The proportional ingredient mixture for each treatment was uniformly mixed in a plastic container and added with 50% (v/w) inoculum stock solution before being fermented for 7 days in an air-tight plastic bag. The stock solution consisted of 98.6% distilled water, 1.0% granulated sugar, 0.4% nonfat probiotic drink (Yakult®), and a sufficient quantity of seasoning powder (Royco®) to enhance aroma and attract wild black soldier flies (BSF). After fermentation, 2 kgs of the substrate for each experimental unit was weighed into a medium-sized plastic container. Fresh banana leaves were placed over the substrate to create a dark environment for the medium and serve as a site for BSF oviposition.

The filled containers were randomly placed on a mat-covered floor in a semi-walled hut to allow the medium to be easily accessed by wild BSF. Following a 10-day exposure, the containers were removed, and maggot harvesting was initiated by manually separating the maggots from the medium.

Two thousand fully grown maggots from each experimental unit were taken as samples. The maggots were weighed using an analytic scale, body dimension was measured using millimeter block paper, and then the maggots were oven-dried at 60°C for 48 hours for dry matter and other nutrient determination. The substrates and maggot samples were subjected to proximate analysis following procedures of AOAC (2005).

The collected data were subjected to analysis of variance according to the CRD principle. Treatments effect was detected at an alpha value of 0.05, and between-treatment differences were tested using Duncan multiple range test. The data analysis process was aided by SPSS version 25 software (IBM 2017).Bottom of Form

Results and discussion

Weight and body dimension

Average fresh weight, dry weight, and length of the individual maggots are presented in Tabel 2. The values ranging from 147 to 180 mg, 60 to 74 mg, and 14 to 18 mm for fresh weight, dry weight and length respectively. It appears that the increased in the level of fodder tree leaf meal mixture in the rearing media improved its nutrient density (Table 1) resulting in a better larval growth (Table 2). These results confirm other findings (Tendonkeng et al 2017; Veldkamp et al 2021; Myers et al 2008) that maggot’s weight correlate positively with substrates nutritional content, especially CP and EE.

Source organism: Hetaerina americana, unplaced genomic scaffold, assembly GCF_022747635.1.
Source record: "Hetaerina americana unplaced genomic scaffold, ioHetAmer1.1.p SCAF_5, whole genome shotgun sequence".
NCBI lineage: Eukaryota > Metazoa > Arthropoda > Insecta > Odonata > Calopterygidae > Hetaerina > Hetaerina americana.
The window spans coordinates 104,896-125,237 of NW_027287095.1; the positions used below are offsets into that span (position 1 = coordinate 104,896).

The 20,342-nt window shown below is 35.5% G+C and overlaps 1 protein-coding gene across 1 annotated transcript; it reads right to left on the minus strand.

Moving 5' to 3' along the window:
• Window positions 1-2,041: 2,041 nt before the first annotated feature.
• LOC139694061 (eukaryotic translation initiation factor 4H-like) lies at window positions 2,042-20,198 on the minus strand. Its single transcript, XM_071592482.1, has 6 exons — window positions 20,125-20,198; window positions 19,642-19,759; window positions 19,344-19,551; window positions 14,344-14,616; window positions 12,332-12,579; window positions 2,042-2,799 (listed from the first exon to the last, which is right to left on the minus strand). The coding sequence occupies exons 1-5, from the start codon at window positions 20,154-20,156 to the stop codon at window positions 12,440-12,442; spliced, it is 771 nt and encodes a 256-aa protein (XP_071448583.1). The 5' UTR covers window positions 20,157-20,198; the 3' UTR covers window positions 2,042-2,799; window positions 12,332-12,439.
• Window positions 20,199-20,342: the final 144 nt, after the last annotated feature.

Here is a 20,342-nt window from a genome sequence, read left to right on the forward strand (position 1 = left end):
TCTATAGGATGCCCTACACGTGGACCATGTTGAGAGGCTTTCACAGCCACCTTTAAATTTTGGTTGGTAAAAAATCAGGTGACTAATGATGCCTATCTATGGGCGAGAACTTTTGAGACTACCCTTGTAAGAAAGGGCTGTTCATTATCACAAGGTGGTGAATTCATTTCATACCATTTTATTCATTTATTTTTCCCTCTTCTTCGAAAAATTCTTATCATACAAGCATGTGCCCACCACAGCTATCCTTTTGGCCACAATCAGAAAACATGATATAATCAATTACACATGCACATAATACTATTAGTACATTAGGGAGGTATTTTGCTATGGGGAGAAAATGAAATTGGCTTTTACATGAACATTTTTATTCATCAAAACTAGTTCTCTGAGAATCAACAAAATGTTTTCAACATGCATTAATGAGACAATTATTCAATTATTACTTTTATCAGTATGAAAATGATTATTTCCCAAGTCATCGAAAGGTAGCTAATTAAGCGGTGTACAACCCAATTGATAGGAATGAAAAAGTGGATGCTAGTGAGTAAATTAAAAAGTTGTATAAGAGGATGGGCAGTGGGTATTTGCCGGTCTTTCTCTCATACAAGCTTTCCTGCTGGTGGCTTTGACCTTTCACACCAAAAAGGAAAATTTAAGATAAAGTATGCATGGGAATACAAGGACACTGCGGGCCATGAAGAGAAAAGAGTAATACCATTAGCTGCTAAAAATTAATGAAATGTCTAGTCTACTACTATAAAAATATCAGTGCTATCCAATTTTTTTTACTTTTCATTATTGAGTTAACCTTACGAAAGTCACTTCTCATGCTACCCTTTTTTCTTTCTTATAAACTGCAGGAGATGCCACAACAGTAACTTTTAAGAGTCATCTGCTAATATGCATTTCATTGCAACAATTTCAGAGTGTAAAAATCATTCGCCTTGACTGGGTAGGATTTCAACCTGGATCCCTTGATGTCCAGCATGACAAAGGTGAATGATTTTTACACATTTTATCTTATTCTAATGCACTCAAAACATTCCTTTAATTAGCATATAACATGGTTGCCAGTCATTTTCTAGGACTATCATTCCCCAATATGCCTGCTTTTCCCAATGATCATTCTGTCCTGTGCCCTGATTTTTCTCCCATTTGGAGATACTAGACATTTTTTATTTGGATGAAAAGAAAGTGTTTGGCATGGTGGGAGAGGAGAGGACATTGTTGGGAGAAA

However, the statistical analysis did not reveal any significant treatment effects on the fresh weight (p=0.38), dry weight (p =0.55), or length (p=0.401) of the maggots. Lack of response in body dimension to substrate enrichment using fodder tree leaf meal could potentially be attributed to the following two factors. Firstly, there may have been a large variation in age of the maggots. Since the substrates were not restricted to wild BSF access, oviposition most likely took place continuously during the study period resulting in large variability in the sampled maggots as shown by the relatively large standard error values (SEM) for fresh weight, dry weight and length (Table 2). In a 30-day experiment, Widyaswara et al (2021) used substrates of chicken manure and household waste to investigate the growth of BSF larvae. They found that the larval body dimension increased linearly with age, with regression coefficients of 0.0035x and 0.07882x for weight (g) and length (mm), respectively, until they reached the prepupal stage. Liu at al (2017) has also constructed a sigmoidal growth-age dependent model for maggots, where different age exhibit different growth rates. A recent dynamic modelling of feed assimilation and growth by BSF larvae by Erikson (2022) have also confirm this growth pattern.

Table 2. The size and nutritional content of maggots reared on growth media of rice bran and maize flour (LM0) or enriched with a mixture of moringa-leucaena leaf meal at a rate of 10% (LM10), 20% (LM20), 30% (LM30), and 40% (LM40)










Size of individual maggot:

Fresh weight (mg)








Dry weight (mg)








Length (mm)








Maggot nutrients:

Dry matter (%)








Crude protein (CP; %)








Ether extract (EE; %)








CP:EE ratio








Maggot:substrate CP ratio








Maggot: substrate EE ratio








Secondly, the potential inhibitory effects of secondary metabolites in the mixed the fodder tree leaf meal on nutrient assimilation within the body of maggots could have been elucidated through substrate fermentation prior to use. Although the metabolic compounds were not characterized in the present study, literatures (Mulik et al 2016a; Wang et al 2019), suggests that anaerobic fermentation significantly reduces secondary metabolic compounds in legume plant tissues which can improve their nutritional quality as a growth substrate for BSF larvae.

Nutrient contents